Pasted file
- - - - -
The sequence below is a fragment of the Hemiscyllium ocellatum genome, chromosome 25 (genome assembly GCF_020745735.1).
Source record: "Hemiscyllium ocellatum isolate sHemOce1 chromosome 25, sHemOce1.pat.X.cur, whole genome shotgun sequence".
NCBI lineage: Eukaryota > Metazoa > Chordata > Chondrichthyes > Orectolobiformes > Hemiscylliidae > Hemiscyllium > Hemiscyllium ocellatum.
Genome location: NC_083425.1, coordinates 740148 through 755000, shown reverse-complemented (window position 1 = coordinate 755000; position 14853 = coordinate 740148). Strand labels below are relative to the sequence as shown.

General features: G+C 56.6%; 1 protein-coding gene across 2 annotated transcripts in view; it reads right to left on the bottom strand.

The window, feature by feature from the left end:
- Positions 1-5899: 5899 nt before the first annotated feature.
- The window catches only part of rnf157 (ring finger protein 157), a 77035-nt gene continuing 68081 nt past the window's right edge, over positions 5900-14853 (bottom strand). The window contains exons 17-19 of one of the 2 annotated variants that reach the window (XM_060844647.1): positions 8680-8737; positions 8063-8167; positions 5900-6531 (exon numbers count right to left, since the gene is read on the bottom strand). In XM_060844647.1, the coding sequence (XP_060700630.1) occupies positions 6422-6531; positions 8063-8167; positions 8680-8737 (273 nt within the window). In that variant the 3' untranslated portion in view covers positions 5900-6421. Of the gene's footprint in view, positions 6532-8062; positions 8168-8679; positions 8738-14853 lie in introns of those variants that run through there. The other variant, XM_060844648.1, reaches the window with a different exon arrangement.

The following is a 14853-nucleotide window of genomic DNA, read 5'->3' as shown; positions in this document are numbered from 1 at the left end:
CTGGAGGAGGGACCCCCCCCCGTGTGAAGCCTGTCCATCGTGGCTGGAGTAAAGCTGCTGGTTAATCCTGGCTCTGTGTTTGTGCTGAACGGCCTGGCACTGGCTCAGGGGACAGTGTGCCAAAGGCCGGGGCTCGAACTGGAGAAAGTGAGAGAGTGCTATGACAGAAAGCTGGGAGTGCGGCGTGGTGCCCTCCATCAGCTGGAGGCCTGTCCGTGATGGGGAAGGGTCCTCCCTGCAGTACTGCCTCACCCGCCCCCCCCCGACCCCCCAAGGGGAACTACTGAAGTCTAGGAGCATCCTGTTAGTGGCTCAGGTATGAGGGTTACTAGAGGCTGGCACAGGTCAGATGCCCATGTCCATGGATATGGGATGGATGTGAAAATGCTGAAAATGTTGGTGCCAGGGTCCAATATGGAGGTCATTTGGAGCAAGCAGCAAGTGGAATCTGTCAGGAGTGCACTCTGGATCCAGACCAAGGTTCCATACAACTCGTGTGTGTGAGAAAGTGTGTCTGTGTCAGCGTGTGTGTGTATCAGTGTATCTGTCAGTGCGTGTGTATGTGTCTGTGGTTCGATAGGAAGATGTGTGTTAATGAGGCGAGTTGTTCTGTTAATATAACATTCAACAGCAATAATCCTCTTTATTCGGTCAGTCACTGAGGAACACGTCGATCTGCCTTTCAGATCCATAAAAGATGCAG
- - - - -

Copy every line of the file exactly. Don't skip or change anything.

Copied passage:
The sequence below is a fragment of the Hemiscyllium ocellatum genome, chromosome 25 (genome assembly GCF_020745735.1).
Source record: "Hemiscyllium ocellatum isolate sHemOce1 chromosome 25, sHemOce1.pat.X.cur, whole genome shotgun sequence".
NCBI lineage: Eukaryota > Metazoa > Chordata > Chondrichthyes > Orectolobiformes > Hemiscylliidae > Hemiscyllium > Hemiscyllium ocellatum.
Genome location: NC_083425.1, coordinates 740148 through 755000, shown reverse-complemented (window position 1 = coordinate 755000; position 14853 = coordinate 740148). Strand labels below are relative to the sequence as shown.

General features: G+C 56.6%; 1 protein-coding gene across 2 annotated transcripts in view; it reads right to left on the bottom strand.

The window, feature by feature from the left end:
- Positions 1-5899: 5899 nt before the first annotated feature.
- The window catches only part of rnf157 (ring finger protein 157), a 77035-nt gene continuing 68081 nt past the window's right edge, over positions 5900-14853 (bottom strand). The window contains exons 17-19 of one of the 2 annotated variants that reach the window (XM_060844647.1): positions 8680-8737; positions 8063-8167; positions 5900-6531 (exon numbers count right to left, since the gene is read on the bottom strand). In XM_060844647.1, the coding sequence (XP_060700630.1) occupies positions 6422-6531; positions 8063-8167; positions 8680-8737 (273 nt within the window). In that variant the 3' untranslated portion in view covers positions 5900-6421. Of the gene's footprint in view, positions 6532-8062; positions 8168-8679; positions 8738-14853 lie in introns of those variants that run through there. The other variant, XM_060844648.1, reaches the window with a different exon arrangement.

The following is a 14853-nucleotide window of genomic DNA, read 5'->3' as shown; positions in this document are numbered from 1 at the left end:
CTGGAGGAGGGACCCCCCCCCGTGTGAAGCCTGTCCATCGTGGCTGGAGTAAAGCTGCTGGTTAATCCTGGCTCTGTGTTTGTGCTGAACGGCCTGGCACTGGCTCAGGGGACAGTGTGCCAAAGGCCGGGGCTCGAACTGGAGAAAGTGAGAGAGTGCTATGACAGAAAGCTGGGAGTGCGGCGTGGTGCCCTCCATCAGCTGGAGGCCTGTCCGTGATGGGGAAGGGTCCTCCCTGCAGTACTGCCTCACCCGCCCCCCCCCGACCCCCCAAGGGGAACTACTGAAGTCTAGGAGCATCCTGTTAGTGGCTCAGGTATGAGGGTTACTAGAGGCTGGCACAGGTCAGATGCCCATGTCCATGGATATGGGATGGATGTGAAAATGCTGAAAATGTTGGTGCCAGGGTCCAATATGGAGGTCATTTGGAGCAAGCAGCAAGTGGAATCTGTCAGGAGTGCACTCTGGATCCAGACCAAGGTTCCATACAACTCGTGTGTGTGAGAAAGTGTGTCTGTGTCAGCGTGTGTGTGTATCAGTGTATCTGTCAGTGCGTGTGTATGTGTCTGTGGTTCGATAGGAAGATGTGTGTTAATGAGGCGAGTTGTTCTGTTAATATAACATTCAACAGCAATAATCCTCTTTATTCGGTCAGTCACTGAGGAACACGTCGATCTGCCTTTCAGATCCATAAAAGATGCAG